Would You Rather Maintain SQL or PL/SQL?Posted: March 20, 2009
Rob Van Wijk wrote about the reputation that SQL has as unmaintainable. He claims that SQL is not inherently less maintainable, but rather that developers who say that SQL is difficult to maintain are simply not as skilled in SQL as they are in PL/SQL, and they certainly don’t document their SQL to the same level they document their PL/SQL.
I mostly agree with Rob. It is not a coincidence that developers are more comfortable with PL/SQL than with SQL. PL/SQL is a procedural language. Nearly everyone learned programming with a procedural language, and probably programmed in a procedural language for at least three years before being introduced to SQL.
SQL is a different beast. It is a data maniplation language based (roughly) on the relational model, and most of its operators are based in relational algebra. Quite different from Pascal, C or Java. Its not really surprising that most programmers are never entirely comfortable around SQL and keep being surprised by its behavior.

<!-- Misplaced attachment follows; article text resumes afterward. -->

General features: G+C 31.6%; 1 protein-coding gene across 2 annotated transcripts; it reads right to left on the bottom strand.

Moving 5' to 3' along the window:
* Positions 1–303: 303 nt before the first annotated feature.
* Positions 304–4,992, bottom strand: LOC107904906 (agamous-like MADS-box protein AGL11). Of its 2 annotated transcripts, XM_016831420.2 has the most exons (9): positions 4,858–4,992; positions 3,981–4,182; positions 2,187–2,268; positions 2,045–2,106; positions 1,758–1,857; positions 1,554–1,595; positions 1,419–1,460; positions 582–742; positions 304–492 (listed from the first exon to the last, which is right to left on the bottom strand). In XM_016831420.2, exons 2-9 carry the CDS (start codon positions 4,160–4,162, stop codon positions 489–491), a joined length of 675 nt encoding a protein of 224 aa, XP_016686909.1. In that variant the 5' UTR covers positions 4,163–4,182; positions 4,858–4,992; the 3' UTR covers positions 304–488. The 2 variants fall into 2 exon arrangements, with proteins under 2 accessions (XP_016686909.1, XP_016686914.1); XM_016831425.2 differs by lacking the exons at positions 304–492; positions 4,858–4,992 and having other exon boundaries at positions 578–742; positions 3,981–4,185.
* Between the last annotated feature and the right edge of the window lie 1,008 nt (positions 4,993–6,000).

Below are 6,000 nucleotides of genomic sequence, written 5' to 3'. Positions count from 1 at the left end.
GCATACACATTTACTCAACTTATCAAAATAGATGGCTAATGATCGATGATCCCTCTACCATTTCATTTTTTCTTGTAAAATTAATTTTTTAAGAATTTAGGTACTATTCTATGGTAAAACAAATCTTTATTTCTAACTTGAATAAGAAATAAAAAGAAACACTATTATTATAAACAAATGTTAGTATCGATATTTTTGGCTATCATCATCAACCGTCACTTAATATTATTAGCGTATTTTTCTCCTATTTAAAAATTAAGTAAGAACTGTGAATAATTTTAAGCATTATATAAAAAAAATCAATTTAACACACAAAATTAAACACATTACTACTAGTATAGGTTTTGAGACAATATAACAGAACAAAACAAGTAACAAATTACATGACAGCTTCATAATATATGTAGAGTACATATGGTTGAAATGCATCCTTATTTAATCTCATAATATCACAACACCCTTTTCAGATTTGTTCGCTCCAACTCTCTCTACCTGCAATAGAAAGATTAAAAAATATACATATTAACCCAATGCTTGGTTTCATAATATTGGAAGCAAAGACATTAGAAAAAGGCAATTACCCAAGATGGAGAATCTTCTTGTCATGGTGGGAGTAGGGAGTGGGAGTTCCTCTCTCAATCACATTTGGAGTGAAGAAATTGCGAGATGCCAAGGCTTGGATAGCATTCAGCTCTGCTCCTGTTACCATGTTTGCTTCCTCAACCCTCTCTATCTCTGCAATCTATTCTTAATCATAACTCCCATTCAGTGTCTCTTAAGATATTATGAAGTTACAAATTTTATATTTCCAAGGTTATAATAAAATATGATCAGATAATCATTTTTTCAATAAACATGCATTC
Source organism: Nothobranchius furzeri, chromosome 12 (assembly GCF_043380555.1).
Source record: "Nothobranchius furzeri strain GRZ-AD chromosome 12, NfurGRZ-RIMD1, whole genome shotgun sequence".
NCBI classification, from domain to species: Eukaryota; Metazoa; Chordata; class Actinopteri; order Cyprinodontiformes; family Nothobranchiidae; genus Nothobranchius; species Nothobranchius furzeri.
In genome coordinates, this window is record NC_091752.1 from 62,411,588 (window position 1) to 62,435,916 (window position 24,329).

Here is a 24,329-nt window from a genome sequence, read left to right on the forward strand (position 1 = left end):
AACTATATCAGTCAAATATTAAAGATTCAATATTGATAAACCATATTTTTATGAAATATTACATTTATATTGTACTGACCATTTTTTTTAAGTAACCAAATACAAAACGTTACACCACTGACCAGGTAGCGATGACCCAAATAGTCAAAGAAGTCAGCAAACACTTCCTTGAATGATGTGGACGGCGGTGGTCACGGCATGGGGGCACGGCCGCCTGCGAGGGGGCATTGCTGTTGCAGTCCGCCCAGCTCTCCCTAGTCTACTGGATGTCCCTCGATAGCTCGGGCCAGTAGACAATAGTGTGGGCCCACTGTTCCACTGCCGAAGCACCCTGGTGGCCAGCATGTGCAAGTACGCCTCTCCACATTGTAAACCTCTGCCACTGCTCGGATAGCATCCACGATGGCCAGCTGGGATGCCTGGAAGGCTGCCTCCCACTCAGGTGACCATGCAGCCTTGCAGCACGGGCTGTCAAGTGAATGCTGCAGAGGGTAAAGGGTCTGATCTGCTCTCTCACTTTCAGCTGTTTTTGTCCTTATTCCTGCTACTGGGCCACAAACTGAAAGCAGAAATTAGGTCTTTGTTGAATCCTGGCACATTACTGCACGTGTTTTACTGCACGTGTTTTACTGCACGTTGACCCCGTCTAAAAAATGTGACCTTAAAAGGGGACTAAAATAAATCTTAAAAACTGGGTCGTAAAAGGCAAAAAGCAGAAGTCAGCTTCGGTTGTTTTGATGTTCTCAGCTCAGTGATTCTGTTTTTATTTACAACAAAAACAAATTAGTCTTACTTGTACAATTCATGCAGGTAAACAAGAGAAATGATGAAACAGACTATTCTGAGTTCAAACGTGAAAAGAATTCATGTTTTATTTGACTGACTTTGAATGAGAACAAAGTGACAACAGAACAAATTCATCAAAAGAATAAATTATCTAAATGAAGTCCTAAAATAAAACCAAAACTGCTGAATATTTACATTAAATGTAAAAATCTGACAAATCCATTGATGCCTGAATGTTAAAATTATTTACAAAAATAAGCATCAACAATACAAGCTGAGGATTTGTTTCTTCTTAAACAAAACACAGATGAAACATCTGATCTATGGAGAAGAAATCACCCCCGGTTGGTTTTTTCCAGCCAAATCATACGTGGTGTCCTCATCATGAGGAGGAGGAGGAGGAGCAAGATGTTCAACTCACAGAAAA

I think there are few other reasons that SQL is percieved as less maintainable though:
- Readability of SQL is heavily dependent on the underlying data model. A good model will lead to more readable and maintainable SQL. When the data model does not match the reports that need to be generated, PL/SQL may have an advantage, its readability being less impacted by the data model.
- Differences in how SQL statements are written can lead to differences in performance. It is somewhat true in PL/SQL as well, but I think SQL is more sensitive. Performance often takes priority over readable code. Not using subquery factoring because it results in sub-optimal optimizer decision is one consequence. Of course, the reasons for writing SQL in a specific way are very rarely documented, making the code even less maintainable.
- As a result of #2 – developers who will gladly refactor PL/SQL code to make it more readable, will think at least twice before refactoring SQL. It is nearly trivial to predict how a given code change will impact PL/SQL performance, but nearly impossible to do the same for SQL (unless you are Jonathan Lewis).
- Debugging is a big issue with SQL. In PL/SQL it is easy to add few put_line messages to track what exactly your code is doing and why. There are even nice commercial debuggers. Finding bugs in SQL is still a bit of a black art that must be done without any tools or methods.
I’m not sure if there are any guidelines on when to prefer SQL and when PL/SQL is better, but at least the discussion is a bit more complete.